Artemy Lebedev

§ 143. The vexed question of punctuation

October 27, 2007




The problem of unsightly text is often caused by a designer’s failure to use neutralizing techniques. Some of them require time, and some just simple attention. Here we’d like to speak about punctuation in a number of complex situations.




Spacing
In typesetting, punctuators are never equal to letters. They play an accessory role, so when loose tracking is applied, letters are always wider apart from each other than from punctuation symbols.



Particular attention needs to be given to spacing aroung the comma, the exclamation mark and the hyphen. In each of the examples below, corrections were made manually.



Wrong



Right





Centering
Punctuators in a centered text occupy much horizontal space although they cannot be seen as equals to the letters.



Therefore, when centering, these symbols should be disregarded. All the full stops, commas, brackets and quotation marks can be added afterwards to the already center aligned text. The distortion is especially obvious with ellipsis.



Wrong Right







Multi-styled text
In just about any case, a punctuation mark is to be formatted in the same way as the word it accompanies.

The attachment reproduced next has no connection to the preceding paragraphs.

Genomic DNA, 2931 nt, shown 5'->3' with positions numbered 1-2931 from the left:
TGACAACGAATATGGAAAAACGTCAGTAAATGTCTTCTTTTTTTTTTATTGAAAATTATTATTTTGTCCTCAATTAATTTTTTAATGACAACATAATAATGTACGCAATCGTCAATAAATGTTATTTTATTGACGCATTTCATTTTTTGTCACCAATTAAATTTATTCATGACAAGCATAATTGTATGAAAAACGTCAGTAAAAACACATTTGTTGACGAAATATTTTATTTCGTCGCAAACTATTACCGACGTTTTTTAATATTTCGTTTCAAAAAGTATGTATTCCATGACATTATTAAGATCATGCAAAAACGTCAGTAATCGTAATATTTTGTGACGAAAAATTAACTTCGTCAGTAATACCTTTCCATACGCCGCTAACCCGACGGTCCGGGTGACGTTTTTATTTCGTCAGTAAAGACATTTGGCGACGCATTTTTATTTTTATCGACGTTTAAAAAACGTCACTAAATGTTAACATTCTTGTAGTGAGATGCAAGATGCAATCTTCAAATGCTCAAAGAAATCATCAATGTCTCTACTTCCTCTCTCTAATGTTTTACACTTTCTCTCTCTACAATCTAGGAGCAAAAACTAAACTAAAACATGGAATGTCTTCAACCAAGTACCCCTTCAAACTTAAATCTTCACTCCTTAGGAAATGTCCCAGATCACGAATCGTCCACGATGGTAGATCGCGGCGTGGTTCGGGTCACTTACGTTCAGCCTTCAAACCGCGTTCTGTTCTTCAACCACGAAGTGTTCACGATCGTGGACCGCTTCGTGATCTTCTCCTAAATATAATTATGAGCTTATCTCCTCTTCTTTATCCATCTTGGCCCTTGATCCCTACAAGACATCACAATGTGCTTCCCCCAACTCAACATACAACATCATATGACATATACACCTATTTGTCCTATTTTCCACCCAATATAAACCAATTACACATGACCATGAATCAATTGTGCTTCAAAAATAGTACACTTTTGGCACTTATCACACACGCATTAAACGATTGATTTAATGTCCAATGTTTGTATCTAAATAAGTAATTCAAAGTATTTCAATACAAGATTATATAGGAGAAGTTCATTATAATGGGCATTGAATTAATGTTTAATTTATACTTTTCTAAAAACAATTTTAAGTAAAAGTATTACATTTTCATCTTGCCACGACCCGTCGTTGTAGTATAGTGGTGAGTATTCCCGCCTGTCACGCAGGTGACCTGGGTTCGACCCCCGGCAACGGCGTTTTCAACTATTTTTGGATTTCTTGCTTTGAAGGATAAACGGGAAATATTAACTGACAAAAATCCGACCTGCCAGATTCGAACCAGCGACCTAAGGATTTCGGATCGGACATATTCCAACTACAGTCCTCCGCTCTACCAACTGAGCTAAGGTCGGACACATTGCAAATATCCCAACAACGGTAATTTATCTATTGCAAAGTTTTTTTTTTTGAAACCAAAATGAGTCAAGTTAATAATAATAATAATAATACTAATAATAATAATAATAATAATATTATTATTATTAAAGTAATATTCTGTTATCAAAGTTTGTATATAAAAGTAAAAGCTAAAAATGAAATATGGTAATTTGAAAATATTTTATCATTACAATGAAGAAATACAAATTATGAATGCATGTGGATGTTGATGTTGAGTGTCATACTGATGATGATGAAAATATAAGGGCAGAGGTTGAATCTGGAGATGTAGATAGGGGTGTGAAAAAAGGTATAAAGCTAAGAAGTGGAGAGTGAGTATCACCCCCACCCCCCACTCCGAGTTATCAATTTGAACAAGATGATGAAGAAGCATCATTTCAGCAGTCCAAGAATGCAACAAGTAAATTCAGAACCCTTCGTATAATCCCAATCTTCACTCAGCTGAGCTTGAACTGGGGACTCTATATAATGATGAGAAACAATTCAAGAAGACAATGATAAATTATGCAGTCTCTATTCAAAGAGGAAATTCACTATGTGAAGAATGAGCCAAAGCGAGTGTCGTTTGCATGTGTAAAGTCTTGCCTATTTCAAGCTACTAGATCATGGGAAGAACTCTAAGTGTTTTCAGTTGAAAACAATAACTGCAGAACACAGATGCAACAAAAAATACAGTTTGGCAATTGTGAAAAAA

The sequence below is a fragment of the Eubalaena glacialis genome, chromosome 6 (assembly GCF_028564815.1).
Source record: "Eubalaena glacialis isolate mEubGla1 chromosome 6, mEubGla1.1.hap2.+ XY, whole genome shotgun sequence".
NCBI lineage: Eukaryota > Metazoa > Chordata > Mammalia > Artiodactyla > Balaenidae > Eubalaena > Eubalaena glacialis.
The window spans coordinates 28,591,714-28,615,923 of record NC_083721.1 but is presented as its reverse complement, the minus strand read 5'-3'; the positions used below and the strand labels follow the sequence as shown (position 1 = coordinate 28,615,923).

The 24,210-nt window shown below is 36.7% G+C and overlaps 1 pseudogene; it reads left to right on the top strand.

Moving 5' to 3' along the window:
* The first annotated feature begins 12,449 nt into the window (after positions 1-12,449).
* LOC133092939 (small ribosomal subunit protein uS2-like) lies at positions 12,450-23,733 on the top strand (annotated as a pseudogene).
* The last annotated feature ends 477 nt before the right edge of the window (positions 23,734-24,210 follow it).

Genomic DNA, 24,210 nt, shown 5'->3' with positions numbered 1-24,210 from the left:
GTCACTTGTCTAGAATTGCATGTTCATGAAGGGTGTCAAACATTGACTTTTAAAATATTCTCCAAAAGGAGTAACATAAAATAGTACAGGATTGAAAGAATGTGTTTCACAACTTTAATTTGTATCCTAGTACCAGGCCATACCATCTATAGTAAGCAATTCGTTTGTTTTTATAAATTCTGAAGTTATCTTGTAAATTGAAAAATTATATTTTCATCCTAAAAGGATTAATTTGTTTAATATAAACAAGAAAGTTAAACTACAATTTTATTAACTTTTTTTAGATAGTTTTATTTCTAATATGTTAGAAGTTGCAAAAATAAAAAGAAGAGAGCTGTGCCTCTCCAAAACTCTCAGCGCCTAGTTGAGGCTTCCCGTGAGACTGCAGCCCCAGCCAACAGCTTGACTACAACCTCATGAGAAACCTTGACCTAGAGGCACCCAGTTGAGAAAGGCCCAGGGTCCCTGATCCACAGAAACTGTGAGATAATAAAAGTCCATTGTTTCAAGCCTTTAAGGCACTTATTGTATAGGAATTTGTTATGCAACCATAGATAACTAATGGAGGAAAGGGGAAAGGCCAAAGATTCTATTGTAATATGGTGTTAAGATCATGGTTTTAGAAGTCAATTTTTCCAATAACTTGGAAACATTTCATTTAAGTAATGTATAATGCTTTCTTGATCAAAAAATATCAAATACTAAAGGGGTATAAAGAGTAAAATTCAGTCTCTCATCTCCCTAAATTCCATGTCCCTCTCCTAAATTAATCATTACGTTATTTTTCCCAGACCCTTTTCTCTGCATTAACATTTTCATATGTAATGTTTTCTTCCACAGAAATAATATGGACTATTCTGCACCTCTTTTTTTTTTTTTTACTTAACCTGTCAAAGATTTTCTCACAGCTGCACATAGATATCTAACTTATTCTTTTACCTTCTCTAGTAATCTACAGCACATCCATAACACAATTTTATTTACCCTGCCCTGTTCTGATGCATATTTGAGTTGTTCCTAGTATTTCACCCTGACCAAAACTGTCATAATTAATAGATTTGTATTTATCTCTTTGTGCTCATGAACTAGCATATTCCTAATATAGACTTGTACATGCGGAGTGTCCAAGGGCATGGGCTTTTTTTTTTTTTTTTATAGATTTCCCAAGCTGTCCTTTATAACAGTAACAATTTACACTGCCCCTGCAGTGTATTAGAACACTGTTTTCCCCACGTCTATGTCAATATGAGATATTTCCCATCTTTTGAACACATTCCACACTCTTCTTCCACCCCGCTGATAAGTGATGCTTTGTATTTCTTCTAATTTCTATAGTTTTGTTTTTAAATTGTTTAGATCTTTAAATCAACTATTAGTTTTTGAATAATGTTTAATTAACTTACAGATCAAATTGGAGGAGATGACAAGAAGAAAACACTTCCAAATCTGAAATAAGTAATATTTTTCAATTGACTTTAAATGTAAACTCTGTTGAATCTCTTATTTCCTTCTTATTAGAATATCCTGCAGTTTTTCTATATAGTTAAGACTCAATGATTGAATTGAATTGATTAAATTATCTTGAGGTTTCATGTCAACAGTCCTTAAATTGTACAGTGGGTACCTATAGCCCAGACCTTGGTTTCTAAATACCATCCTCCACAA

It’s best not to be afraid to do this.



Wrong (regular semicolon) Right (bold semicolon)






Wrong (brackets sticking awkwardly straight) Right (brackets agreeably italicized)







Quotes in a hyperlink
Quotation marks embraced by the blue underline look just ugly. So, a hyperlink should be limited to the words, and the quotes be left out.



Wrong Right







Footers
If a footnote is essential, its number mark should appear between the word and the punctuator. It may look better put after a comma, but that would violate the syntax.



If manually adjustable, the number can be co-aligned with the punctuator (which would be the most appropriate thing to do, if numbers run up to 2-3 digits).



Wrong Right







Smileys
Rules for typesetting emoticons never existed. Let us bridge this gap.



A smiley has to be separated from the word by a space. If a punctuator follows, no space should be put between. As a rule, using an emoticon means no full stop at the end. A smiley may coincide with a closing bracket (given that it is preceded by an opening one :-).



Wrong Right







Mixture of rules
Different countries have their own typesetting traditions: Russian, Anglo-American, French, etc. These should not apply simultaneously.



For instance, a Russian quotation in the body of an English text has to be enclosed in English quotation marks with a full stop before the closing mark.



Wrong Right







Typesetting may be considered superior if all the troublesome spots become unnoticeable.







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